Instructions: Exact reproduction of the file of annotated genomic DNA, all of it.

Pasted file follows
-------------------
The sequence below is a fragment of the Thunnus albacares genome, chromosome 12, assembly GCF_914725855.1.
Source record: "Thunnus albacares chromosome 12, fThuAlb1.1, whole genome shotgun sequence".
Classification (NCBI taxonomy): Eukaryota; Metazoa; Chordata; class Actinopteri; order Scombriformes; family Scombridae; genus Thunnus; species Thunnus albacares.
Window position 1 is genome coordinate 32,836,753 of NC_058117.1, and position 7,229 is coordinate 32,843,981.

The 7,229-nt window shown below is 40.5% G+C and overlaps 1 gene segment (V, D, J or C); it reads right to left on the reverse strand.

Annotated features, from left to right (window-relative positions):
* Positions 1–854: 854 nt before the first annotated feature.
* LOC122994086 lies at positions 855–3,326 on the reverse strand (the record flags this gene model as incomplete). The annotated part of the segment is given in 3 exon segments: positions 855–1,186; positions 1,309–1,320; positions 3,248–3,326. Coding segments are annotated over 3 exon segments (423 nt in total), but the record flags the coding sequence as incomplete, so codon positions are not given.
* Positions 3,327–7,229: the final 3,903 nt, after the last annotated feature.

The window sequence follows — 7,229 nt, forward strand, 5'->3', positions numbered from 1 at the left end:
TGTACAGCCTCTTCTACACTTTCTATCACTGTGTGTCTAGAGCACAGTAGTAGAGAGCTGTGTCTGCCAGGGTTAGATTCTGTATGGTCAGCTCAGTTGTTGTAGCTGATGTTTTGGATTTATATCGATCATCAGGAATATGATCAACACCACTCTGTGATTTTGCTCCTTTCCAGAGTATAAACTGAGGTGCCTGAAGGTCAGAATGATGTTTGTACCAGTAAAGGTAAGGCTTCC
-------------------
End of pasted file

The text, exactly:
The sequence below is a fragment of the Thunnus albacares genome, chromosome 12, assembly GCF_914725855.1.
Source record: "Thunnus albacares chromosome 12, fThuAlb1.1, whole genome shotgun sequence".
Classification (NCBI taxonomy): Eukaryota; Metazoa; Chordata; class Actinopteri; order Scombriformes; family Scombridae; genus Thunnus; species Thunnus albacares.
Window position 1 is genome coordinate 32,836,753 of NC_058117.1, and position 7,229 is coordinate 32,843,981.

The 7,229-nt window shown below is 40.5% G+C and overlaps 1 gene segment (V, D, J or C); it reads right to left on the reverse strand.

Annotated features, from left to right (window-relative positions):
* Positions 1–854: 854 nt before the first annotated feature.
* LOC122994086 lies at positions 855–3,326 on the reverse strand (the record flags this gene model as incomplete). The annotated part of the segment is given in 3 exon segments: positions 855–1,186; positions 1,309–1,320; positions 3,248–3,326. Coding segments are annotated over 3 exon segments (423 nt in total), but the record flags the coding sequence as incomplete, so codon positions are not given.
* Positions 3,327–7,229: the final 3,903 nt, after the last annotated feature.

The window sequence follows — 7,229 nt, forward strand, 5'->3', positions numbered from 1 at the left end:
TGTACAGCCTCTTCTACACTTTCTATCACTGTGTGTCTAGAGCACAGTAGTAGAGAGCTGTGTCTGCCAGGGTTAGATTCTGTATGGTCAGCTCAGTTGTTGTAGCTGATGTTTTGGATTTATATCGATCATCAGGAATATGATCAACACCACTCTGTGATTTTGCTCCTTTCCAGAGTATAAACTGAGGTGCCTGAAGGTCAGAATGATGTTTGTACCAGTAAAGGTAAGGCTTCC